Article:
The question hanged in the air, causing a clear discomfort in Manoth. “Because,” he hesitated. “I believe you can be saved.” The nameless knight removed his helm, showing a clear look of insult on his mangled face. “How can one be saved from this?! Without the blessing of the gods, no mortal has ever returned from death… and the few in recorded history that -have- returned were hollow shells of their former selves!”
Manoth nodded, and cleared his throat. “Good sir, I will not lie to you. Your death is certain.” The knight put his helmet back on and sighed. “Then you wasted your efforts…” As the knight reached down, Manoth moved again with inhuman speed and strength, taking the swords from him. “If this is how you wish to end, I will not stop you again, but I beg you to hear me.” Manoth began collecting tinder. “The curse you carry… it is an unnatural occurrence. Tell me how you became like this.”
The knight watched as Manoth began building a small fire. “I was a Knight of Honor under King Rohan III. He hosted a tournament of champions amongst all the human settlements in the known world. The prize was anything that was in his power. At the time, men of noble heritage were the only allowed participants.” Manoth nodded, “And as a Knight of Honor, you were unable to participate.”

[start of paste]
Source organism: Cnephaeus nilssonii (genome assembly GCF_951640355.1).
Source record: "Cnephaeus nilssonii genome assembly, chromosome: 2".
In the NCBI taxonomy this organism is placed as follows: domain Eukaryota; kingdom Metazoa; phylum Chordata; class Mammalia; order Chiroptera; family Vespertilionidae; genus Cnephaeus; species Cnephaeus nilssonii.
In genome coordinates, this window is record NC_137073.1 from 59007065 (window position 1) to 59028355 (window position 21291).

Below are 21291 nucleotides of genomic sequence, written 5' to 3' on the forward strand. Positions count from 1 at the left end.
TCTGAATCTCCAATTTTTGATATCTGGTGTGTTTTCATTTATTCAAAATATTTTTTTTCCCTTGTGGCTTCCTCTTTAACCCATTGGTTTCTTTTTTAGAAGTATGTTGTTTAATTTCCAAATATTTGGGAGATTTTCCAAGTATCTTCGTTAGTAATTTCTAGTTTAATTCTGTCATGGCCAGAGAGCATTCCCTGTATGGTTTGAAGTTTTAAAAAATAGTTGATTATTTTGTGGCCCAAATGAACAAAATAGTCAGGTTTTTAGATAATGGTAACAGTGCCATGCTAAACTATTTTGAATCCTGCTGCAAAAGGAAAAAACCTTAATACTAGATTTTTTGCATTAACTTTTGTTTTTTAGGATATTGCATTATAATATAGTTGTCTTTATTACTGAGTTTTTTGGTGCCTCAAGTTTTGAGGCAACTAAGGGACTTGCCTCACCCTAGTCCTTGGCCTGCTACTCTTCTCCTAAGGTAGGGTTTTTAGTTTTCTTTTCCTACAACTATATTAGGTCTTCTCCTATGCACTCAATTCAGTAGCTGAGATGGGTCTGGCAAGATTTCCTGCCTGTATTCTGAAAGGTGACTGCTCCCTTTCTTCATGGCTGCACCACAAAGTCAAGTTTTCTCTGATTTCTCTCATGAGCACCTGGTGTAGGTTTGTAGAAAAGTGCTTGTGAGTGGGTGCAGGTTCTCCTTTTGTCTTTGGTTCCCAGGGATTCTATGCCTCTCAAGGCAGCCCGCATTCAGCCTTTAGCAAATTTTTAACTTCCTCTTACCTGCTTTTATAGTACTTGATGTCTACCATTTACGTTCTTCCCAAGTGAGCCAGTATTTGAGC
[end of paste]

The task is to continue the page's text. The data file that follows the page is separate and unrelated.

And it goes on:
Looking up from the flames, the nameless knight continued. “Yes. I was gifted my title for a service to the king when I was younger. The tournament was glorious. Men of all banners came and fought for the prize, but only one showed uncouth behavior. I never knew where he came from. Only that his banner was a green dragon, flanked by daggers, on a field of black.” Manoth nodded as he continued to listen and stoke the flames.
“He won, decisively. He approached the king, holding a letter in his hands. And when he presented it to him, he declared it was from an old friend of his grandfather.” The knight clenched his hands tightly, and strained under the force of his own anger as he spoke. “The fiend waited to draw his blade as the king opened the letter, and when he went for the kill, I intervened and took the blade to my heart. His strength was inhuman. It cut through my armor as if it was parchment. Feeling the world slip away, I drew my own blade and stabbed him in the neck, to weaken him for the coming guards.”
Manoth looked horrified. “You survived?! Friend, you have the luck of the gods!” The nameless knight looked on at him then removed his breastplate. “I do not agree, Manoth.” The stench of decay flooded the area. Manoth covered his nose and mouth to clear his lungs. As he turned back, the knight showed him his body. “Look here elder, I rot as the dead, yet I live. How can you call this luck?”